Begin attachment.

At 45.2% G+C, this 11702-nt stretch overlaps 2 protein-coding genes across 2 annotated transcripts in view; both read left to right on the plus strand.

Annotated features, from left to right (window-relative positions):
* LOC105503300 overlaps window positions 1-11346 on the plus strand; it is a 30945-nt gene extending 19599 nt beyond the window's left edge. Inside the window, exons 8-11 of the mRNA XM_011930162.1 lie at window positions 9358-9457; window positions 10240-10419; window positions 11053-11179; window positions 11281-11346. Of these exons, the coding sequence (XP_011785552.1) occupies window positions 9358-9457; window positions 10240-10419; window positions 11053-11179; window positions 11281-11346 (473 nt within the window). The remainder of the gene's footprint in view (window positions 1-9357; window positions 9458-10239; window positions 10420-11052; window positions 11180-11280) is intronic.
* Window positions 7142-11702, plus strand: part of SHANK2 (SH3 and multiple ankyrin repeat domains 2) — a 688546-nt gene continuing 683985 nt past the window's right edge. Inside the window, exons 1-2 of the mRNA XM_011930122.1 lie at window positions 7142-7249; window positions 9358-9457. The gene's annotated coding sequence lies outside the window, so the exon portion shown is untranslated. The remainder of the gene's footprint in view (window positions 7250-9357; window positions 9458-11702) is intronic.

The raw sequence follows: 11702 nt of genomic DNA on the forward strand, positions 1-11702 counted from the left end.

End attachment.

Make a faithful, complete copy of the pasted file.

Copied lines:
At 45.2% G+C, this 11702-nt stretch overlaps 2 protein-coding genes across 2 annotated transcripts in view; both read left to right on the plus strand.

Annotated features, from left to right (window-relative positions):
* LOC105503300 overlaps window positions 1-11346 on the plus strand; it is a 30945-nt gene extending 19599 nt beyond the window's left edge. Inside the window, exons 8-11 of the mRNA XM_011930162.1 lie at window positions 9358-9457; window positions 10240-10419; window positions 11053-11179; window positions 11281-11346. Of these exons, the coding sequence (XP_011785552.1) occupies window positions 9358-9457; window positions 10240-10419; window positions 11053-11179; window positions 11281-11346 (473 nt within the window). The remainder of the gene's footprint in view (window positions 1-9357; window positions 9458-10239; window positions 10420-11052; window positions 11180-11280) is intronic.
* Window positions 7142-11702, plus strand: part of SHANK2 (SH3 and multiple ankyrin repeat domains 2) — a 688546-nt gene continuing 683985 nt past the window's right edge. Inside the window, exons 1-2 of the mRNA XM_011930122.1 lie at window positions 7142-7249; window positions 9358-9457. The gene's annotated coding sequence lies outside the window, so the exon portion shown is untranslated. The remainder of the gene's footprint in view (window positions 7250-9357; window positions 9458-11702) is intronic.

The raw sequence follows: 11702 nt of genomic DNA on the forward strand, positions 1-11702 counted from the left end.